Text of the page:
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High-intensity Interval Training

Toni-Ann DiSantis

When choosing a cardio routine, know thyself!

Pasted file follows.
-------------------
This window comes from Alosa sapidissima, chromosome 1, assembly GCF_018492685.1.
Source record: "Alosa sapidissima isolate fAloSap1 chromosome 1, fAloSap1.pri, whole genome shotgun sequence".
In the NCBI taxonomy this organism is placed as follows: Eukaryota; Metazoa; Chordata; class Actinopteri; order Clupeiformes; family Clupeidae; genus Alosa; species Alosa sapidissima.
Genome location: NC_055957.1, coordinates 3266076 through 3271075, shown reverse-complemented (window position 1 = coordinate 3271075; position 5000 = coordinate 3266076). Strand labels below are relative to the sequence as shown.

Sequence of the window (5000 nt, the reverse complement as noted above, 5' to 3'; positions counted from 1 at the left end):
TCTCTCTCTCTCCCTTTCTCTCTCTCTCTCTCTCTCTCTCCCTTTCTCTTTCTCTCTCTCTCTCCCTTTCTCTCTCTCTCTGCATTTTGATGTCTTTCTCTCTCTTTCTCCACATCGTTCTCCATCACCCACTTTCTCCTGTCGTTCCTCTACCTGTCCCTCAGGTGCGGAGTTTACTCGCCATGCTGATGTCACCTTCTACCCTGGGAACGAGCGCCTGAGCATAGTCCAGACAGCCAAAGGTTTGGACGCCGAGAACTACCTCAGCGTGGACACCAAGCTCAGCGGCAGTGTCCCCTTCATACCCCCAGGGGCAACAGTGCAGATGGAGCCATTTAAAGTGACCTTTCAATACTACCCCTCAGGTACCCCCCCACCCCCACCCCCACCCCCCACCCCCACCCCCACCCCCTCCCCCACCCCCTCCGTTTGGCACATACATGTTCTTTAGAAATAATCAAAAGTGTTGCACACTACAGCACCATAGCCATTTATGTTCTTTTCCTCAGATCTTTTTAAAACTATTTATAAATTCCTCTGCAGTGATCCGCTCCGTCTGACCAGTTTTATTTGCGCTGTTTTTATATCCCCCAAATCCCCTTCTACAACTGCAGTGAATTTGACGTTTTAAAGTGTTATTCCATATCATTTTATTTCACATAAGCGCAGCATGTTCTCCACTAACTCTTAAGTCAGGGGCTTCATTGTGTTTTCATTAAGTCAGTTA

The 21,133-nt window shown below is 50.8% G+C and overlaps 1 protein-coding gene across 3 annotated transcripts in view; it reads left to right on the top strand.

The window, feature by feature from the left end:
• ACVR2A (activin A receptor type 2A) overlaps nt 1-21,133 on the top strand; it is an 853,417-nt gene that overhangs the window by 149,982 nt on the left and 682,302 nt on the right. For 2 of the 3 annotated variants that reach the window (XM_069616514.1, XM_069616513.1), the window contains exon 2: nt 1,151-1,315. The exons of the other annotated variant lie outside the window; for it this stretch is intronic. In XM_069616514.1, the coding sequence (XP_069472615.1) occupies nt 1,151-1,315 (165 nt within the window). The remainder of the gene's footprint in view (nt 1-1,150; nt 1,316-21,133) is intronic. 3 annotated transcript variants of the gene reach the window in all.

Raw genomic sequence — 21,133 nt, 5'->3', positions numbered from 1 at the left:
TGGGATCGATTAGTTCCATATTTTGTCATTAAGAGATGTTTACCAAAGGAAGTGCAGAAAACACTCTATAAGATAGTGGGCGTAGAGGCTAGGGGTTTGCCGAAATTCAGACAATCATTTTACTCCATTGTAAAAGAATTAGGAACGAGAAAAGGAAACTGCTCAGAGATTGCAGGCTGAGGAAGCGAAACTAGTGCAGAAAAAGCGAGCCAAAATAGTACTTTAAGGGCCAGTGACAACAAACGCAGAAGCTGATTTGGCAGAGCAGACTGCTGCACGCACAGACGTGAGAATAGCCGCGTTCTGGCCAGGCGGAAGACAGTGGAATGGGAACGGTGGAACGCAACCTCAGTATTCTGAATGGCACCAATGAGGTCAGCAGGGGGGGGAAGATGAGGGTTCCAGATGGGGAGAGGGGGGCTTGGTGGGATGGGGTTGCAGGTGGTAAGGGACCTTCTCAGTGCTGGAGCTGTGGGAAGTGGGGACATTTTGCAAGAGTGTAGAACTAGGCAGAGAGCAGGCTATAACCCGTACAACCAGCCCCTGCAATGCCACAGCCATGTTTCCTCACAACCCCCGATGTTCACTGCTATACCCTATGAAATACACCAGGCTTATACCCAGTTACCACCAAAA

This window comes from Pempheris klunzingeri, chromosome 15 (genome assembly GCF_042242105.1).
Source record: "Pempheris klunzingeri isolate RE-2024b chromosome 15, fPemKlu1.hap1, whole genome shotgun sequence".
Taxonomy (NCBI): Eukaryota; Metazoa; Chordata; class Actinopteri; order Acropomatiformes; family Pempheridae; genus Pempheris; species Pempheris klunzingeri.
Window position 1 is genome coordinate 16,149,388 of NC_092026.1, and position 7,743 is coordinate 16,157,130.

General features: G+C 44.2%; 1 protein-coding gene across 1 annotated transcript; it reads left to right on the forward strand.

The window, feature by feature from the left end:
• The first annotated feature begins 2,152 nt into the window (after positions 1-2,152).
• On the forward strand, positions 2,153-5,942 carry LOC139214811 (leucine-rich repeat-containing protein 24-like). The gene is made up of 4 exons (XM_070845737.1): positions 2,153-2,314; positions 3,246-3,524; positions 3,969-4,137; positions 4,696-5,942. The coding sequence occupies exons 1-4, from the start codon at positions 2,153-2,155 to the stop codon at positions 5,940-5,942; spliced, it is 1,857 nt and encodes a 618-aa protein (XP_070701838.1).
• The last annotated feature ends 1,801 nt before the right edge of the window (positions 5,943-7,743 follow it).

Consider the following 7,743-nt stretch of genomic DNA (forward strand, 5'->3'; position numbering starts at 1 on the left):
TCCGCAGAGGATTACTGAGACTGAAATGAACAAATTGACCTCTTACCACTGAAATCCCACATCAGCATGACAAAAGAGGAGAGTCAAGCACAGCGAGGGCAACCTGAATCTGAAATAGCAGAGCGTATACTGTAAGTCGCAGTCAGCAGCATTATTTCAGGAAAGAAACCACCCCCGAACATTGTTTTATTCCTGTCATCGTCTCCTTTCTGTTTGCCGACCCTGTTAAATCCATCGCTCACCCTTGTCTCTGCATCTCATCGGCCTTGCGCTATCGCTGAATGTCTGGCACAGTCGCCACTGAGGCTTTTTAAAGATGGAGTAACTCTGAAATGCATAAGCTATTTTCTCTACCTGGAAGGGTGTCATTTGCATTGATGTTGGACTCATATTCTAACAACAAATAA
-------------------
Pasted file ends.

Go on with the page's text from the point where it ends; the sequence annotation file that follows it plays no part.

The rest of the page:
If there were an awards show for cardio workouts, two general categories would be in the running (pun intended!): good old “steady state” workouts, in which you maintain a uniform intensity level, and high-intensity interval training (H.I.I.T.), in which you alternate between periods of intense, uncomfortable exertion and periods of mild or moderate exertion. H.I.I.T. workouts are typically shorter, and may offer more blood-pressure benefits. In a recent study, a subset of H.I.I.T. known as “sprint” interval training, in which you include a few seconds of all-out exertion, edged out moderate-intensity steady-state exercise for fat loss, but the difference was minimal. There’s also a bit of a combination of the two: shorter, steady state cardio workouts at 80+ percent of your age-adjusted max. Doing that type of workout for 21 minutes has been shown to help with other exercises like walking, resistance training, and jumping and to extend life with less disability. If you’re trying to decide between these types of workouts, your best bet is to choose what appeals to you the most, or mix it up and work them all into your exercise schedule. If interval training appeals to you, give it a go—with an experienced trainer if you’re new to it, as H.I.I.T. does come with a greater risk of injury. If you have a steady-state jogging, walking, or swimming routine you enjoy, feel free to stick with that. And if you’re beginning an exercise routine from scratch (i.e., the couch), talk with your doctor first and start with something simple, like a brisk walk several days a week. Know your goals, know your health risks, and above all, know yourself. And whichever cardio routine you choose, be sure to add resistance training to the mix two to three times a week.